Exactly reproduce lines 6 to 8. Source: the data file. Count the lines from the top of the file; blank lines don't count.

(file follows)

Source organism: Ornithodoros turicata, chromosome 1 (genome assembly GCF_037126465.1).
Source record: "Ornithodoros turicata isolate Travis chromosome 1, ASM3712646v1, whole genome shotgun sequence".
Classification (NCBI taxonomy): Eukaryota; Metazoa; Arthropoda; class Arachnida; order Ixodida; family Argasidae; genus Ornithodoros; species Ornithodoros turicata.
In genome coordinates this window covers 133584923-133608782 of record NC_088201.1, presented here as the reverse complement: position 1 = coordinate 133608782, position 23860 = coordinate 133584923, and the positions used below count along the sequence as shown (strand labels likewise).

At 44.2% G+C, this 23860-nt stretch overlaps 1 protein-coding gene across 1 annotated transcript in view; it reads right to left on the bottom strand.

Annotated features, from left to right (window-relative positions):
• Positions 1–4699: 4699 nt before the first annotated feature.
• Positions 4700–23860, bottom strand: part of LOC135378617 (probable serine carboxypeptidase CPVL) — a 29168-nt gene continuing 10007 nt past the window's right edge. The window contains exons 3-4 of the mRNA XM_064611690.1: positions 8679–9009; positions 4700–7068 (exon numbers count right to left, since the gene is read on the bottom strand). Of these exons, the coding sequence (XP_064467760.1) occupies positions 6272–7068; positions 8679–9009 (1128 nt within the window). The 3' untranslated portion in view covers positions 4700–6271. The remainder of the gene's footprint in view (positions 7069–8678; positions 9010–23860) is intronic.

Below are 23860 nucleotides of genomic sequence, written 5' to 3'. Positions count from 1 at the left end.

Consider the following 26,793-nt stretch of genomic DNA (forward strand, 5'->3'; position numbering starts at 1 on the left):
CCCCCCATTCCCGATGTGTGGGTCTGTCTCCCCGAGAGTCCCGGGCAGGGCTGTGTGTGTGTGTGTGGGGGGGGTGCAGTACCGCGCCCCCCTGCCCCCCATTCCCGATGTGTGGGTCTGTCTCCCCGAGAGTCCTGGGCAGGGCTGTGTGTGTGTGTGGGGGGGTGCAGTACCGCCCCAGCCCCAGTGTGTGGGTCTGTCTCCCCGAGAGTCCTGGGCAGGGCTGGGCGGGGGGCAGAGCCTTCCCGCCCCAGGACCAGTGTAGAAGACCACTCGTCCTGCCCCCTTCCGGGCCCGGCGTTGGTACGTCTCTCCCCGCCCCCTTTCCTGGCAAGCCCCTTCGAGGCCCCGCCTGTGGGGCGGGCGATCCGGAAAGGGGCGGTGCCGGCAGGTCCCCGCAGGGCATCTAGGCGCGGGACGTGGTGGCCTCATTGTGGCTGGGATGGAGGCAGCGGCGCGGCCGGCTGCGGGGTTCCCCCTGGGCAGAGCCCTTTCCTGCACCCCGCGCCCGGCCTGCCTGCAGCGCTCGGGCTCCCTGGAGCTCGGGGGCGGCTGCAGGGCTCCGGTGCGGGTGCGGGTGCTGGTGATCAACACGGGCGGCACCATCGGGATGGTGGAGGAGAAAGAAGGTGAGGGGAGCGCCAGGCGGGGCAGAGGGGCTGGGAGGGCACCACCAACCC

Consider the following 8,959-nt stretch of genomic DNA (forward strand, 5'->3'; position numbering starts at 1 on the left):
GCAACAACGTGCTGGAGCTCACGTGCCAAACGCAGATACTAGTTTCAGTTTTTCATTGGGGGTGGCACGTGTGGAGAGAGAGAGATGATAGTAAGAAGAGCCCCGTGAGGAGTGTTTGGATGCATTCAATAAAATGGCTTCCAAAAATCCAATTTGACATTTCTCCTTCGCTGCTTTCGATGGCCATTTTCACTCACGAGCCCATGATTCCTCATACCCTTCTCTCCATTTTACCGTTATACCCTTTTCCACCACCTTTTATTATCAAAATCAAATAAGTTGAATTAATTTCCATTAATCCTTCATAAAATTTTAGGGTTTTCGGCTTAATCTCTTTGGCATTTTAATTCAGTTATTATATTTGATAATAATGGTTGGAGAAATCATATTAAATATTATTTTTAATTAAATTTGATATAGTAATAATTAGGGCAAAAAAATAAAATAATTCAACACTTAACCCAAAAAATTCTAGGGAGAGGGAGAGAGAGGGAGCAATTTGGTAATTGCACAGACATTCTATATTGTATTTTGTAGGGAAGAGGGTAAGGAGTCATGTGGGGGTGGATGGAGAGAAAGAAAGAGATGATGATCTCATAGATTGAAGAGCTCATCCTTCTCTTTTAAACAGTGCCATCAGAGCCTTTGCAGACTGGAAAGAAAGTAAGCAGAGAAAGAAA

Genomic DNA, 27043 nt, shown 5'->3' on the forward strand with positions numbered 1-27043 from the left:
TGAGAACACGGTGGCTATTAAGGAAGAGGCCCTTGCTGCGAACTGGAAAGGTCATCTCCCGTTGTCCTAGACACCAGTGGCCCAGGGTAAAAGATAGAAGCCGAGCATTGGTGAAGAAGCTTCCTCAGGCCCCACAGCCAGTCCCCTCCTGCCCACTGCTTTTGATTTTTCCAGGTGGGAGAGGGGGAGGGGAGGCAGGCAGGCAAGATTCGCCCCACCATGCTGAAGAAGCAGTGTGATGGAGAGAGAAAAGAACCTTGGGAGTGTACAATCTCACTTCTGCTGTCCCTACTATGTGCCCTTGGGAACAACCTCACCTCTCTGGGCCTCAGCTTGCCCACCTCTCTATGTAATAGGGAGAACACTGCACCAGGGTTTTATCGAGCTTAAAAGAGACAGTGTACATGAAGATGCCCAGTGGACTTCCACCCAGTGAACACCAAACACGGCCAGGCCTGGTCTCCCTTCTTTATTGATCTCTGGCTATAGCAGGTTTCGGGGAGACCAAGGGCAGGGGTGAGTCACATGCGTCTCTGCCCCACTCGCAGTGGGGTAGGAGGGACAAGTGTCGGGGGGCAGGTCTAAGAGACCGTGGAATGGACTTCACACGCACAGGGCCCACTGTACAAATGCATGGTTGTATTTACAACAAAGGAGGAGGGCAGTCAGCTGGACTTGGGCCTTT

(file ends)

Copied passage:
Annotated features, from left to right (window-relative positions):
• Positions 1–4699: 4699 nt before the first annotated feature.
• Positions 4700–23860, bottom strand: part of LOC135378617 (probable serine carboxypeptidase CPVL) — a 29168-nt gene continuing 10007 nt past the window's right edge. The window contains exons 3-4 of the mRNA XM_064611690.1: positions 8679–9009; positions 4700–7068 (exon numbers count right to left, since the gene is read on the bottom strand). Of these exons, the coding sequence (XP_064467760.1) occupies positions 6272–7068; positions 8679–9009 (1128 nt within the window). The 3' untranslated portion in view covers positions 4700–6271. The remainder of the gene's footprint in view (positions 7069–8678; positions 9010–23860) is intronic.